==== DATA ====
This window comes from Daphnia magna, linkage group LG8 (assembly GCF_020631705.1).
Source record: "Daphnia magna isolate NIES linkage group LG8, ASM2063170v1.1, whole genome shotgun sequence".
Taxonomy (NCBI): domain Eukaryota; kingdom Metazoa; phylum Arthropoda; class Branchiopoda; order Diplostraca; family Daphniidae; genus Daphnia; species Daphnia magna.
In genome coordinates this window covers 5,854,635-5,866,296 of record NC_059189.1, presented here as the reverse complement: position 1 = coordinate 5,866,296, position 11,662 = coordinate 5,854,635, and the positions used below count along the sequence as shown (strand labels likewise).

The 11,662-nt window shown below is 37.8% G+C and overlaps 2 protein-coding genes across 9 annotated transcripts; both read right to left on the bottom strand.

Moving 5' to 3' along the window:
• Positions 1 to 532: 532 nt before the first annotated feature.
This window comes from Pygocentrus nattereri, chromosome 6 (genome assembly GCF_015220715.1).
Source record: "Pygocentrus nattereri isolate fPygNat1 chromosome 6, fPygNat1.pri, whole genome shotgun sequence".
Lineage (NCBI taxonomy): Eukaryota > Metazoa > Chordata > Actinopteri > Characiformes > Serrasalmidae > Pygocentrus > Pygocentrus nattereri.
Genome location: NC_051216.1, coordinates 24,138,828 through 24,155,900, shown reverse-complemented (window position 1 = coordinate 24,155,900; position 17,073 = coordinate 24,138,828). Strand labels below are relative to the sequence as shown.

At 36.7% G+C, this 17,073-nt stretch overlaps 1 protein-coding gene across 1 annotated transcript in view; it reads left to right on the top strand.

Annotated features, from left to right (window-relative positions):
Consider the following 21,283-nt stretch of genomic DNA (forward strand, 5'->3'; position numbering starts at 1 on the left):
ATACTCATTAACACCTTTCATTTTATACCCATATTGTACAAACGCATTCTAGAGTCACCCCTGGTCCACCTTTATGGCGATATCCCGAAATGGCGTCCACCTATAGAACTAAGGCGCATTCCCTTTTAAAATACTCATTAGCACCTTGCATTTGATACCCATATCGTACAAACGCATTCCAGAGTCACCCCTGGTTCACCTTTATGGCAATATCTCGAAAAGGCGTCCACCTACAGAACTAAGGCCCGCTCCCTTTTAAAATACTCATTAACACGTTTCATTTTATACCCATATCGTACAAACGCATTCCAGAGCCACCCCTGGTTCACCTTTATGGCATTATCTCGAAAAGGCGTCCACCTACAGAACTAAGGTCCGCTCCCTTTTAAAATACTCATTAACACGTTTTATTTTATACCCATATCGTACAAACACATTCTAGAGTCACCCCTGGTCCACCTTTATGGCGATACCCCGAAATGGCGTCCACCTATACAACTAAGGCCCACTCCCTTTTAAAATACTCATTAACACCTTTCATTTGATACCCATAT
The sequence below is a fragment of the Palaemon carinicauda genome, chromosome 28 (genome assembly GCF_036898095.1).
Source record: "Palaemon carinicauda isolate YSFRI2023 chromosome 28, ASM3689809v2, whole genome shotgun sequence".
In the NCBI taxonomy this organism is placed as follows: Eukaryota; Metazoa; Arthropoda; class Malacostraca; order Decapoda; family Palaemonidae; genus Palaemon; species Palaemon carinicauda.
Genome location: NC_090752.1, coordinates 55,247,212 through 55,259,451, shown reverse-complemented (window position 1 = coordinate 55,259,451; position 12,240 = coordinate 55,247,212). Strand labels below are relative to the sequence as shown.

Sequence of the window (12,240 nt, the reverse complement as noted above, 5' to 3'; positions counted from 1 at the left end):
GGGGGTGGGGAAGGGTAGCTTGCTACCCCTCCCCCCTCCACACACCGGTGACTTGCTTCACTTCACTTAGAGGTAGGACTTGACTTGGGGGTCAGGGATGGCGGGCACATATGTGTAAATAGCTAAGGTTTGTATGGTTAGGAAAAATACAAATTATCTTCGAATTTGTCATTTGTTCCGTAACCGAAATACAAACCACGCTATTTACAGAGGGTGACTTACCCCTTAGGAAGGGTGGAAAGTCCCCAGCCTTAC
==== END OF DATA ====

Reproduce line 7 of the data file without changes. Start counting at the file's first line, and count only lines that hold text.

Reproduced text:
• Positions 1 to 532: 532 nt before the first annotated feature.